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Glossary

  • A piece of DNA or RNA that is the source and/or product of amplification or replication events. It can be formed artificially or naturally.
  • A computational approach for mapping the fine structure of amplicons in cancer cell lines.
  • Refers to a sequence of amino acids, the building blocks of protein, arranged in a specific order: aspartic acid (Asp), glutamic acid (Glu), and alanine (Ala).
  • Techniques for studying chromatin accessibility and nucleosome positioning.
  • An enzyme found in cells that plays a crucial role in energy transfer. It helps break down a molecule called ATP (adenosine triphosphate) to release energy that cells need to function.
  • A cycle of events in which chromosomes break and fuse repeatedly.
  • A strategic collaboration with the Broad Institute (Boston, MA, USA) and other institutes that leverages the expertise and infrastructure available at each institution to catalyse a new wave of precision cancer medicines. https://depmap.org/portal/
  • Any gene (or genes) harboured on the sequence of an extrachromosomal DNA (ecDNA) element.
  • Appears as a constricted region of a chromosome and plays a key role in helping the cell divide up its DNA during division (mitosis and meiosis).
  • The extent to which proteins are able to interact with chromatinised DNA, which is regulated through nucleosome occupancy and other factors occluding access to DNA.
  • Techniques for studying the three-dimensional structure of chromatin.
  • Thread-like structures in the nucleus of cells that contain genes and genetic information.
  • A catastrophic event involving numerous structural rearrangements of a chromosome.
  • Refers to a situation where multiple genes are amplified or multiplied in a cell simultaneously. This process can occur in cancer cells and is often associated with the overproduction of certain proteins that promote cancer growth or progression.
  • Specific DNA sequences within the genome that play a pivotal role in governing gene expression. These enhancers are stretches of DNA that can augment the transcription of genes, impacting the timing and intensity of a particular gene's expression.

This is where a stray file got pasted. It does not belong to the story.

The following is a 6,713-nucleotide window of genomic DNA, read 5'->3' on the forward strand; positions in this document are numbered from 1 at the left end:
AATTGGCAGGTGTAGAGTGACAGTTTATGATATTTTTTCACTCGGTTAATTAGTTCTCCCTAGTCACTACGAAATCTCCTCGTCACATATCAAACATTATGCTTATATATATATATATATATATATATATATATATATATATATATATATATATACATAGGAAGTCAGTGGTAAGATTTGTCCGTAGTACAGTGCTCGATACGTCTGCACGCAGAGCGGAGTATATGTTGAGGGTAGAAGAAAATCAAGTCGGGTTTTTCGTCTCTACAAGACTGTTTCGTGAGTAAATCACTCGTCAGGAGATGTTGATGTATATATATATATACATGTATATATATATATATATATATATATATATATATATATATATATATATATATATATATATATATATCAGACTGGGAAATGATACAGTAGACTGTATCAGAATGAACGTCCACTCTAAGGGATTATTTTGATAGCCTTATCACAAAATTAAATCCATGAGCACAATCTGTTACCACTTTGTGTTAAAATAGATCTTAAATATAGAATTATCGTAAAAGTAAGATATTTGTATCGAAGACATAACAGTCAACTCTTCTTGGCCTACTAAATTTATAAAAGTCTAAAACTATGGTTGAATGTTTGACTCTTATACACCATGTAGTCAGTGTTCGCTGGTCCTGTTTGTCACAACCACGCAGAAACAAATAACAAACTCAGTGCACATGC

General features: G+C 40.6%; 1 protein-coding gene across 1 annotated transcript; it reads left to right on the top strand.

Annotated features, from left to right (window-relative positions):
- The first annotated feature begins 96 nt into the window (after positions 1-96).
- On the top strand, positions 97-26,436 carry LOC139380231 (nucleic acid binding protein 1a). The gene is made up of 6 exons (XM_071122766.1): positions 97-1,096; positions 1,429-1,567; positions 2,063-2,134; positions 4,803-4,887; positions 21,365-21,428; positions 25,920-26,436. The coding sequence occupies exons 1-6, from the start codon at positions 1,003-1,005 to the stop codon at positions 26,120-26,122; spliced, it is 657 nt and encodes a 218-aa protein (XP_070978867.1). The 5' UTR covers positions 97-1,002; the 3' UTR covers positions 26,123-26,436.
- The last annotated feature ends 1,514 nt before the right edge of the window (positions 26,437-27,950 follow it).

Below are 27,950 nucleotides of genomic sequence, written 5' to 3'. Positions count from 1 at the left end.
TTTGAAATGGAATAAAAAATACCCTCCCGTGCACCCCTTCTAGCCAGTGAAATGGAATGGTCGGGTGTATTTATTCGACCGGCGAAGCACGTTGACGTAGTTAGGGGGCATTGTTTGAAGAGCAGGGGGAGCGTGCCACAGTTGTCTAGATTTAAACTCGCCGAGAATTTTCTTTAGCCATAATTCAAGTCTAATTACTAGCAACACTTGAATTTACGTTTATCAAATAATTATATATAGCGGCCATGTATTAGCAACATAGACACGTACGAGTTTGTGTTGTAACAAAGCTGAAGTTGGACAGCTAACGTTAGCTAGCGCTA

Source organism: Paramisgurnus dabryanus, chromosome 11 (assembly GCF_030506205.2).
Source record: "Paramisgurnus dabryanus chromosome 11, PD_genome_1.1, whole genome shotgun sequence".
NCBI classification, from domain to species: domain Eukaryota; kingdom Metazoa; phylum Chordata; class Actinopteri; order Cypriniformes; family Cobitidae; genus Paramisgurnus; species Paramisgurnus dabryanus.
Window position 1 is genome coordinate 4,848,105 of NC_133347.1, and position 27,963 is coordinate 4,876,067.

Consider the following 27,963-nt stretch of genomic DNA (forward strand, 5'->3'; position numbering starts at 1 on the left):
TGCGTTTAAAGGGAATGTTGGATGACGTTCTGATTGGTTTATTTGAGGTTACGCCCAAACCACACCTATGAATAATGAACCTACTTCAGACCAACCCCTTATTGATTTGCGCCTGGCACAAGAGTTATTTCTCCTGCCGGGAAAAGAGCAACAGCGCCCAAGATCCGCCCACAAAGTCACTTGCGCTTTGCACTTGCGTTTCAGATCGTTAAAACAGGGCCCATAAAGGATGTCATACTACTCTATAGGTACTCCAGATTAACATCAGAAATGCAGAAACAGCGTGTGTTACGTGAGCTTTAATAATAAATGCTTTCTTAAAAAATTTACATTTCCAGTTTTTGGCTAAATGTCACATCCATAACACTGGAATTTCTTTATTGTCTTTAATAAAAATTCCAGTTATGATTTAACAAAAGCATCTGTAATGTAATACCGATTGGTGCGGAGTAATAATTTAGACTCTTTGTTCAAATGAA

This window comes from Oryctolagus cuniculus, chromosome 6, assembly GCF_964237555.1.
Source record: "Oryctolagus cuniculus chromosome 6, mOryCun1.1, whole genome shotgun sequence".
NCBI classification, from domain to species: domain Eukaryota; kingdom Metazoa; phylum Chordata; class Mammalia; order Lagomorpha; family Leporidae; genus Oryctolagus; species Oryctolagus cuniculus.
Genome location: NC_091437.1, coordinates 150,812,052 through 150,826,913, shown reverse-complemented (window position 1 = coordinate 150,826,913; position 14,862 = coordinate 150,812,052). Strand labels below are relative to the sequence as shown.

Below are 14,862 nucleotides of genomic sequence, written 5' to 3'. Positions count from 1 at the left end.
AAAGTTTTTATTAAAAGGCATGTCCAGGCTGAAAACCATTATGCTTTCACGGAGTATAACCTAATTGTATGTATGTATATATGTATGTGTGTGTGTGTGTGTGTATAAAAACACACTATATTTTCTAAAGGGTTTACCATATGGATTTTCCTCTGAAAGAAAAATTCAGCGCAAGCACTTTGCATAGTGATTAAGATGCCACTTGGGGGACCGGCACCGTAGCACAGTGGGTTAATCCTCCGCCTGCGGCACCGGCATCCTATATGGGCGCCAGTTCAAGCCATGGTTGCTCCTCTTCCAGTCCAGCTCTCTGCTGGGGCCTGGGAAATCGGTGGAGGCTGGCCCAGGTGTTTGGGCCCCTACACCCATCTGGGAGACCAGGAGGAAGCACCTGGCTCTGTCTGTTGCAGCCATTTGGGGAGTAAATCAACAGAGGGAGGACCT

• Derived from the bacterial immune defence system, stands for clustered regularly interspaced short palindromic repeats and CRISPR-associated protein 9. This technique enables precise editing of DNA sequences and has been adapted for various genome editing applications.
  • Developed by the Chang lab is a method that enhances the isolation of megabase-sized extrachromosomal DNA (ecDNA) from cancer cells and patient tissue, aiding in research related to cancer genomics.
  • The study of chromosomes and their relationship to human diseases.
  • Despite their name are not linked to cell death. They constitute a family of proteins fundamental to cellular functions, especially in RNA metabolism, regulating RNA dynamics within cells.
  • Small fragments of extrachromosomal DNA (ecDNA), which have been observed in a large number of human tumors including breast, lung, ovary, colon, and most notably, neuroblastoma.
  • A protein on cells that helps them grow. A mutation in the gene for EGFR can make it grow too much, which can cause cancer.
  • The study of changes in gene expression or cellular phenotype caused by mechanisms other than changes in the underlying DNA sequence.
  • DNA that exists outside the normal chromosomes in a cell that encodes oncogenes. ecDNAs lack centromeres and telomeres and must rely on unknown mechanisms to ensure transmission into daughter cells during cell division.
  • A protein, also known as STRAP, that is involved in diverse cellular processes, including signalling pathways related to cell growth, proliferation, and survival.
  • Describes a specific increase in the copy number of a particular DNA segment or region within a chromosome, focusing on a localised area instead of amplifying the entire chromosome.